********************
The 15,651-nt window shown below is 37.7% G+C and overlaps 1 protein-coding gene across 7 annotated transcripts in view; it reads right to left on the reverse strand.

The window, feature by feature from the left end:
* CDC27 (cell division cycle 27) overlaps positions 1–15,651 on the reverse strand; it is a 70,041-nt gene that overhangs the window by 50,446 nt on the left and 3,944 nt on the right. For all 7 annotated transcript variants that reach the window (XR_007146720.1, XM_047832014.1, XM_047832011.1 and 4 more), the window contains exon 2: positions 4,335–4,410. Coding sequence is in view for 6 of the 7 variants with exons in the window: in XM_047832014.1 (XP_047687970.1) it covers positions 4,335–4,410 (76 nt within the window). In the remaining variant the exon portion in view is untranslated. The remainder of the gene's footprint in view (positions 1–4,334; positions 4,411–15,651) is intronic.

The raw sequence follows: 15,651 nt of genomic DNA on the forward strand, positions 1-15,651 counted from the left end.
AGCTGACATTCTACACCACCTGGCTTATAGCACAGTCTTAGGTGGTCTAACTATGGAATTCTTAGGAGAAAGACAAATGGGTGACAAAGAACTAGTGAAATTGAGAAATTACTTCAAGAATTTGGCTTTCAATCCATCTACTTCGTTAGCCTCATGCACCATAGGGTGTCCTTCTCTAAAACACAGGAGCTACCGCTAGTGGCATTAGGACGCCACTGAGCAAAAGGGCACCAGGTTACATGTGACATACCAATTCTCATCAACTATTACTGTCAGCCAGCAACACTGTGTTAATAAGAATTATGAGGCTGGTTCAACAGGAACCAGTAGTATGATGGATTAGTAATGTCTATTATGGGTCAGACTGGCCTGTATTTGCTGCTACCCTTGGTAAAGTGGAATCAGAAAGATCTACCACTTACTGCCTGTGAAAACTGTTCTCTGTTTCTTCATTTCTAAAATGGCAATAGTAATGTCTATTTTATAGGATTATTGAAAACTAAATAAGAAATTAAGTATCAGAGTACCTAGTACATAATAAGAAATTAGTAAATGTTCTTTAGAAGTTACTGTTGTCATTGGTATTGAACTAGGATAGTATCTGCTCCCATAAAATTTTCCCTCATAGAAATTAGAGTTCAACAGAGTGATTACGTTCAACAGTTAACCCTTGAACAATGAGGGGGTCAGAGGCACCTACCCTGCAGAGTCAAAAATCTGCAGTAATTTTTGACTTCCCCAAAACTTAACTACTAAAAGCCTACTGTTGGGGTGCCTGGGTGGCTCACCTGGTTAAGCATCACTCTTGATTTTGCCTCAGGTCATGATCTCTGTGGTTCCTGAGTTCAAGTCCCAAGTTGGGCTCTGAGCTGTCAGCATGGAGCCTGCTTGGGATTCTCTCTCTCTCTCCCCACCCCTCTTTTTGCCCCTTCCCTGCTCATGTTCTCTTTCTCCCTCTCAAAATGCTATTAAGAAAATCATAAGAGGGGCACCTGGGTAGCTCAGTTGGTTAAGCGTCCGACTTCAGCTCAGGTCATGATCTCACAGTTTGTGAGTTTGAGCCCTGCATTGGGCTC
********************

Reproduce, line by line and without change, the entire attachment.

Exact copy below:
The 15,651-nt window shown below is 37.7% G+C and overlaps 1 protein-coding gene across 7 annotated transcripts in view; it reads right to left on the reverse strand.

The window, feature by feature from the left end:
* CDC27 (cell division cycle 27) overlaps positions 1–15,651 on the reverse strand; it is a 70,041-nt gene that overhangs the window by 50,446 nt on the left and 3,944 nt on the right. For all 7 annotated transcript variants that reach the window (XR_007146720.1, XM_047832014.1, XM_047832011.1 and 4 more), the window contains exon 2: positions 4,335–4,410. Coding sequence is in view for 6 of the 7 variants with exons in the window: in XM_047832014.1 (XP_047687970.1) it covers positions 4,335–4,410 (76 nt within the window). In the remaining variant the exon portion in view is untranslated. The remainder of the gene's footprint in view (positions 1–4,334; positions 4,411–15,651) is intronic.

The raw sequence follows: 15,651 nt of genomic DNA on the forward strand, positions 1-15,651 counted from the left end.
AGCTGACATTCTACACCACCTGGCTTATAGCACAGTCTTAGGTGGTCTAACTATGGAATTCTTAGGAGAAAGACAAATGGGTGACAAAGAACTAGTGAAATTGAGAAATTACTTCAAGAATTTGGCTTTCAATCCATCTACTTCGTTAGCCTCATGCACCATAGGGTGTCCTTCTCTAAAACACAGGAGCTACCGCTAGTGGCATTAGGACGCCACTGAGCAAAAGGGCACCAGGTTACATGTGACATACCAATTCTCATCAACTATTACTGTCAGCCAGCAACACTGTGTTAATAAGAATTATGAGGCTGGTTCAACAGGAACCAGTAGTATGATGGATTAGTAATGTCTATTATGGGTCAGACTGGCCTGTATTTGCTGCTACCCTTGGTAAAGTGGAATCAGAAAGATCTACCACTTACTGCCTGTGAAAACTGTTCTCTGTTTCTTCATTTCTAAAATGGCAATAGTAATGTCTATTTTATAGGATTATTGAAAACTAAATAAGAAATTAAGTATCAGAGTACCTAGTACATAATAAGAAATTAGTAAATGTTCTTTAGAAGTTACTGTTGTCATTGGTATTGAACTAGGATAGTATCTGCTCCCATAAAATTTTCCCTCATAGAAATTAGAGTTCAACAGAGTGATTACGTTCAACAGTTAACCCTTGAACAATGAGGGGGTCAGAGGCACCTACCCTGCAGAGTCAAAAATCTGCAGTAATTTTTGACTTCCCCAAAACTTAACTACTAAAAGCCTACTGTTGGGGTGCCTGGGTGGCTCACCTGGTTAAGCATCACTCTTGATTTTGCCTCAGGTCATGATCTCTGTGGTTCCTGAGTTCAAGTCCCAAGTTGGGCTCTGAGCTGTCAGCATGGAGCCTGCTTGGGATTCTCTCTCTCTCTCCCCACCCCTCTTTTTGCCCCTTCCCTGCTCATGTTCTCTTTCTCCCTCTCAAAATGCTATTAAGAAAATCATAAGAGGGGCACCTGGGTAGCTCAGTTGGTTAAGCGTCCGACTTCAGCTCAGGTCATGATCTCACAGTTTGTGAGTTTGAGCCCTGCATTGGGCTC